ESPN+ actually does seem to be tailor-made for G5 conference sports - you get the passionate fans that care enough about their schools to pay $5 a month but aren't drawing a wide enough audience to justify paying for them for the linear channels. The only thing that people need to do is temper expectations about the amount that ESPN will actually pay for ESPN+ content. Let's say that ESPN+ has 10 million subscribers after a year, which would be *very* successful for an a la carte offering. At $5 per subscriber per month, that translates into $50 million gross revenue per month to cover that content. That's compared to the over $7 per month per subscriber that the ESPN mothership is getting on basic cable for 90 million subscribers, which is gross revenue of $630 million per month. (To put that number in perspective, fellow Disney-owned Black Panther is now the #4 domestic gross box office movie of all-time... and it's at $655 million. As I've said before, that's why Disney will still fight for basic cable to the death - a single month of ESPN basic cable revenue that's effectively guaranteed is the same amount as releasing one of the top 5 box office movies in *history*.) To the extent that ESPN is going to pay large amounts for TV contracts, it's still going to be based on how well they will perform on linear channels. ESPN+ (at least in the beginning) is for ancillary sports for ancillary revenue procured with ancillary costs.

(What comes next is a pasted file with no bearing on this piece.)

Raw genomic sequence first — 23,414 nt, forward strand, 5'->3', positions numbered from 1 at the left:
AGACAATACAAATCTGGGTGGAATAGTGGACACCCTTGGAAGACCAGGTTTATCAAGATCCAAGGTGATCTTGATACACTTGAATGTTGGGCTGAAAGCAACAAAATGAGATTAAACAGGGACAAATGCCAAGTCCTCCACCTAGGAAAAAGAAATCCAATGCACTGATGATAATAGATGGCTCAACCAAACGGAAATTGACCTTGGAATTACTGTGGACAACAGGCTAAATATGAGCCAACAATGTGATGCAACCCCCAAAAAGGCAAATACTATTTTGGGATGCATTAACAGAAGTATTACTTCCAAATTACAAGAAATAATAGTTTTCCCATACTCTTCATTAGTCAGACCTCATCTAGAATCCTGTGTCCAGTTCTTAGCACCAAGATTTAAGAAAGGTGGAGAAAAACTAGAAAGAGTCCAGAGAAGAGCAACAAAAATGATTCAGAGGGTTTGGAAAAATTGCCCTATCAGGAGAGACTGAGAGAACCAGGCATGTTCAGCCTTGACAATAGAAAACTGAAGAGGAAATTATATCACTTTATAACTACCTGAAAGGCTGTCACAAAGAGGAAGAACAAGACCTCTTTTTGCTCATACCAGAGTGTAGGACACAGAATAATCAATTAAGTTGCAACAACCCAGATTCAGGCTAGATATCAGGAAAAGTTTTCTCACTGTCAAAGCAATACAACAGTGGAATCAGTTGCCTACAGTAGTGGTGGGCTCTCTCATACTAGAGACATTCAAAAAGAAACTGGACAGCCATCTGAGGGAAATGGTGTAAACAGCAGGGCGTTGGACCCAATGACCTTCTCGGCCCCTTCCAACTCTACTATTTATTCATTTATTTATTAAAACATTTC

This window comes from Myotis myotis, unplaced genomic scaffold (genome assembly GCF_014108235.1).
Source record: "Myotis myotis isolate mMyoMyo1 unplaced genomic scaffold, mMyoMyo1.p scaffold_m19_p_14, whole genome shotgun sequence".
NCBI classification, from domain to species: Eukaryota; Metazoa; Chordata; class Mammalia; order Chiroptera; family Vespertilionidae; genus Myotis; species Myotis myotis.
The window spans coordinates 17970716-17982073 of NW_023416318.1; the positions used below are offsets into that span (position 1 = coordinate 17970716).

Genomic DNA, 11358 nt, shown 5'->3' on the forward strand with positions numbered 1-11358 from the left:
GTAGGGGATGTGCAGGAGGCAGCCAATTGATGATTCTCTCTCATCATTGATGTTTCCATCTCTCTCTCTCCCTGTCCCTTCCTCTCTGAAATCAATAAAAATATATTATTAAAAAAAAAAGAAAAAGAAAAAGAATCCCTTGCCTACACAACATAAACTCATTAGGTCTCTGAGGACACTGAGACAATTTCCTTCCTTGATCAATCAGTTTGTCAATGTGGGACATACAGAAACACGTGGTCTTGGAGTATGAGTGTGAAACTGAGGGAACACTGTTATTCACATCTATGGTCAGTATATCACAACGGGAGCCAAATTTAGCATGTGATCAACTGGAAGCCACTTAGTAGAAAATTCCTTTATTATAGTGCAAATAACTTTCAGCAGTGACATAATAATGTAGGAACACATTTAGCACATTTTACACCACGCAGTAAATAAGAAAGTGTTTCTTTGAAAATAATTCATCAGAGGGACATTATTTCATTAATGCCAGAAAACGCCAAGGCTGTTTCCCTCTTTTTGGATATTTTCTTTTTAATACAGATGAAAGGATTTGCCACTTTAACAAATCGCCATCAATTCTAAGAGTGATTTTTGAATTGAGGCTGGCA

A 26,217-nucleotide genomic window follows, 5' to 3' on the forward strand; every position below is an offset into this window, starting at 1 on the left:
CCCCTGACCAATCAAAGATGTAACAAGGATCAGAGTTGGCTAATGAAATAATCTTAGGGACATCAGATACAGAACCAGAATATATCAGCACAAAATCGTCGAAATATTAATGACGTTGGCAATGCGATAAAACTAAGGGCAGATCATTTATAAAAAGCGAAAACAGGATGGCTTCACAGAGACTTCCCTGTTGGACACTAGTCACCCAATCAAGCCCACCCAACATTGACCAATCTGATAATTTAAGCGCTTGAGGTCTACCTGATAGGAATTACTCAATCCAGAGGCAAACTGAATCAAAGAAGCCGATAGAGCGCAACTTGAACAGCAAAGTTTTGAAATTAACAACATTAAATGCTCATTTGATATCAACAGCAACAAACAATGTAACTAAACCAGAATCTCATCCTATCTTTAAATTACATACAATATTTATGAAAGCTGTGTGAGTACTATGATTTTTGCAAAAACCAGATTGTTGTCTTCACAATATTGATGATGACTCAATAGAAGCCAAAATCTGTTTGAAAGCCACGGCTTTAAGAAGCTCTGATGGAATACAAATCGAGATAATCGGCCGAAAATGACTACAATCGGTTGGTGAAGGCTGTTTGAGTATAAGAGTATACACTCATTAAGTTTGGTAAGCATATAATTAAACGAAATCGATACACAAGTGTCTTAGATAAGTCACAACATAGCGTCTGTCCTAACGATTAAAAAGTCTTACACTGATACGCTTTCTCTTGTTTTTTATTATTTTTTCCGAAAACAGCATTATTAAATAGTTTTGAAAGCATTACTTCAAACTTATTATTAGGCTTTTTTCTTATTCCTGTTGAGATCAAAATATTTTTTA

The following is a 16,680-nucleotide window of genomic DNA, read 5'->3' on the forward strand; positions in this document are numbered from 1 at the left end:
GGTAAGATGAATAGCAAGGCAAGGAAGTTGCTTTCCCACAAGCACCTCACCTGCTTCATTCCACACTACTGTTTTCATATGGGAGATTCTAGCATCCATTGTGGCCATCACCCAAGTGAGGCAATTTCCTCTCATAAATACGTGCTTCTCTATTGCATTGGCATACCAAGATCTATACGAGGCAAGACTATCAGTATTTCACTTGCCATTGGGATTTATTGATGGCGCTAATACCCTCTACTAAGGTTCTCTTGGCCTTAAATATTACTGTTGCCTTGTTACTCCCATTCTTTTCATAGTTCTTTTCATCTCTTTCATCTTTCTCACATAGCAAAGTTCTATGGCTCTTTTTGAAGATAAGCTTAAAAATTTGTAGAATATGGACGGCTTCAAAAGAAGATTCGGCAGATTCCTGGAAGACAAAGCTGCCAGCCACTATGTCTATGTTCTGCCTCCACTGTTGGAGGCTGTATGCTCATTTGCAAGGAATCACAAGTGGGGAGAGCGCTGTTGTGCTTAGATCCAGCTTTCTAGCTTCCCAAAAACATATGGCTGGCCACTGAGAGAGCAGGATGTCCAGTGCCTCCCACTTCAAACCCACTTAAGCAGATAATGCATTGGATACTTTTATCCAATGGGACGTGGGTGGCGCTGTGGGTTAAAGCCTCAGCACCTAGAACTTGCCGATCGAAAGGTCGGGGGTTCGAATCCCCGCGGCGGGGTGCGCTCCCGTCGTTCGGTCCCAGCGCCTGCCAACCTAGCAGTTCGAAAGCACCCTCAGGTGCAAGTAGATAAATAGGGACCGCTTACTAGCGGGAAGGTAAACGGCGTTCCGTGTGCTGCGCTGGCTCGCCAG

04-06-2018 12:03 PM
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Post: #54
RE: ESPN, Ivy League sign 10-year deal, mostly ESPN +
(04-06-2018 10:50 AM)arkstfan Wrote:  
(04-06-2018 10:21 AM)Attackcoog Wrote:  
(04-06-2018 03:54 AM)The Cutter of Bish Wrote:  
(04-05-2018 10:03 PM)MissouriStateBears Wrote:  NBC is clearing room for the UFC. FOX goes after WWE and clears bunch of programming with UFC gone.